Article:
Ten Emotions I ALWAYS Experience whilst Writing a First Draft (and You will Too) by Louise Genson
Amazement – It’s 3am and I startle awake. I’ve thought of the singularly best idea ever! I don’t know why no-one’s written it before. It’s original and clever and I know readers will love it as much as I do. I scribble some notes in the notebook by my bed so I don’t forget it. I can’t wait for tomorrow to start writing it properly.
Procrastination – Although there’s nothing more I want to do than to write my story, I want to spend a little time thinking it over first. Researching my facts before I begin. I’ve endless tabs open while I Google and whilst I’m browsing I can’t resist a little on-line shopping. I need some new boots and I haven’t checked Twitter in at least ten minutes, I could be missing something really important. Now it’s lunchtime, I’ll just nip over to Instagram to see what everyone’s eating.
Excitement – Genuinely I’m so in love with my idea. The first few chapters have been effortless to write. I can’t stop talking about my plot and characters with everyone I meet. At the store the checkout girl’s eyes turn to glass when I tell her what’s happened in my story so far. I’ve never felt this enthusiastic about a book before.
Fear – There is absolutely nothing happening in the middle of my book. I don’t have nearly enough plot points. I’m not sure how I ever thought my stupid idea was enough to fill a novel. It was the worst idea I’ve ever had. No wonder no-one had ever written it before. Even my cat yawns every time I open my manuscript. My story is going to be the shortest one ever written. I’ve stopped talking about it with everyone and when someone asks ‘how’s the new book coming along?’ I shrug and stare at my shoes. I need to think of some twists, and fast.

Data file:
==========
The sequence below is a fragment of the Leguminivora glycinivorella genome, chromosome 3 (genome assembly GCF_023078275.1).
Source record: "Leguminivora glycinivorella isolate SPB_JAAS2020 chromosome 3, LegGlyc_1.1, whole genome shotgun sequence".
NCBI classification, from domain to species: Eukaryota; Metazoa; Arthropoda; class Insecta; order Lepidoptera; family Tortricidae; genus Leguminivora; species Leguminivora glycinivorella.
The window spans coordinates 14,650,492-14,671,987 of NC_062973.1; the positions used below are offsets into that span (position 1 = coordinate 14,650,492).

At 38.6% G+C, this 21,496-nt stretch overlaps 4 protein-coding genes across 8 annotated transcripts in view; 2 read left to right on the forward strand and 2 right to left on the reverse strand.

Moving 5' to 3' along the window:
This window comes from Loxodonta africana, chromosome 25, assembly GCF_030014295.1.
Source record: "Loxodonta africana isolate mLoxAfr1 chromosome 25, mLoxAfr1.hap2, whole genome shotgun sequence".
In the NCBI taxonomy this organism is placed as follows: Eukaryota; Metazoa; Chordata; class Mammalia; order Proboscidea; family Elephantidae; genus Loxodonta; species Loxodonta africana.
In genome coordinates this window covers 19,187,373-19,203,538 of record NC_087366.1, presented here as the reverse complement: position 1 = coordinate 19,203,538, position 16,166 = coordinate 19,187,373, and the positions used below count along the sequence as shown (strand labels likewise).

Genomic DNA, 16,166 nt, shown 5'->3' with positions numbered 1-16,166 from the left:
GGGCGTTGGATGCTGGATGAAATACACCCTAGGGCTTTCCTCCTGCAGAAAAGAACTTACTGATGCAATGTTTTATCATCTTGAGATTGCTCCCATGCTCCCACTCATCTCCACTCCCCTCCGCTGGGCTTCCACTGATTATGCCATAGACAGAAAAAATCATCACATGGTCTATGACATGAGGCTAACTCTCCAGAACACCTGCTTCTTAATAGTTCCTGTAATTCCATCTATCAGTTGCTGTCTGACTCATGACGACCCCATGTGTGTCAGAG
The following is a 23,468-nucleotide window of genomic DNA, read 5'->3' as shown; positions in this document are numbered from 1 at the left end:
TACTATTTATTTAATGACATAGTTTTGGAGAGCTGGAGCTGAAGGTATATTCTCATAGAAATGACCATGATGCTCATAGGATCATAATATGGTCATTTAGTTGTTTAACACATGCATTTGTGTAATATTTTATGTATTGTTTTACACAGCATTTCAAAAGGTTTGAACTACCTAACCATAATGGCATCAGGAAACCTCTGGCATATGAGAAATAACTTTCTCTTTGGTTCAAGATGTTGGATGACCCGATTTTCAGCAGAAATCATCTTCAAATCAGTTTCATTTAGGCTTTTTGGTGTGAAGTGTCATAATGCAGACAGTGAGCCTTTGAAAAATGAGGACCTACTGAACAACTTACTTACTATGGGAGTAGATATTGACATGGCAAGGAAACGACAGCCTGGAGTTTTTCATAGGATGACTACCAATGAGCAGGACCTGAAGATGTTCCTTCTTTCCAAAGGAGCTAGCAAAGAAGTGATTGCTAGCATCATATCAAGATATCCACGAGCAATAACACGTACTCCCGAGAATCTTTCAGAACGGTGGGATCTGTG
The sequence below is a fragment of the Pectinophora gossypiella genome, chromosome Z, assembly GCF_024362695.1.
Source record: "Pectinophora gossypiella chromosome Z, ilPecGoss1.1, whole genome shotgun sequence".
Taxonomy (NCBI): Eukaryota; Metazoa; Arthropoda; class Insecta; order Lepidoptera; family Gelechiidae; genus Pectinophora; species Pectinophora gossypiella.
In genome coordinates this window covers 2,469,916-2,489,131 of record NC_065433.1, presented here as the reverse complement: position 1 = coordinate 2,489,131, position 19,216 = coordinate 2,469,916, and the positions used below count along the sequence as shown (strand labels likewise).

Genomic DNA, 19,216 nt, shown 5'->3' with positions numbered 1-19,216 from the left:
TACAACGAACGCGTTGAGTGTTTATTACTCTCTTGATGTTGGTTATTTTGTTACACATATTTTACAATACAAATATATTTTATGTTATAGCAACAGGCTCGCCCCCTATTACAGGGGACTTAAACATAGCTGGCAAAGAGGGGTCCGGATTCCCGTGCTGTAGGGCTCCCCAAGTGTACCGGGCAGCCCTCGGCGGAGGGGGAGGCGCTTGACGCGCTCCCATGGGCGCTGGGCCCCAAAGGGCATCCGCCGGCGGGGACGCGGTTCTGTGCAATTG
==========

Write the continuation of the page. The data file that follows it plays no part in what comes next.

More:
Hope – My characters are so quirky and entertaining. Even if the plot isn’t as riveting as I ‘d like, my characters will salvage it all. Today, they made me laugh so much. They’re so interesting everyone will remember them.
Despair – My characters are ridiculous. Why did I ever think they were ‘quirky’. They are smug and irritating and everyone will loathe them. Who on earth did I base these on? Haven’t I ever met any humans?
Dismay – Now I’m over the halfway hump of the first draft and I’ve realised I have way too much plot. This could be the longest book ever written. There are too many twists. How am I ever going to fit everything in? This could be a trilogy.
Wonder – I’ve just brought tears to my eyes with the beautiful piece of prose I’ve just written for this first draft. I’ve read it aloud three times and even my cat looks marginally impressed. It’s thought provoking and so descriptive it immediately puts the reader at the centre of the scene.
Shame – I can’t believe I wrote that over-emotional drivel yesterday. What on earth was I thinking? It’s so flowery and over the top. Delete, delete, delete (and then empty the trash can for good measure).
Pride – I’ve just typed the most satisfying two words; The End! I’ve finished my first draft! Tonight I shall celebrate and tomorrow the editing will begin but wait… I’ve just had another idea. And it’s the singularly best idea anyone’s ever had. I don’t know why no-one’s ever written it before…
Louise Jensen is a Global No.1 Bestselling author of psychological thrillers The Sister, The Gift & The Surrogate. To date Louise has sold approaching a million books and her novels have been sold for translation to nineteen territories, as well as being featured on the USA Today and Wall Street Journal Bestseller’s List. Louise was nominated for the Goodreads Debut Author of 2016 Award.
Louise lives with her husband, children, madcap dog and a rather naughty cat in Northamptonshire. She loves to hear from readers and writers and can be found at www.louisejensen.co.uk where she regularly blogs flash fiction and writing tips and at https://twitter.com/Fab_fiction where she spends far too much time.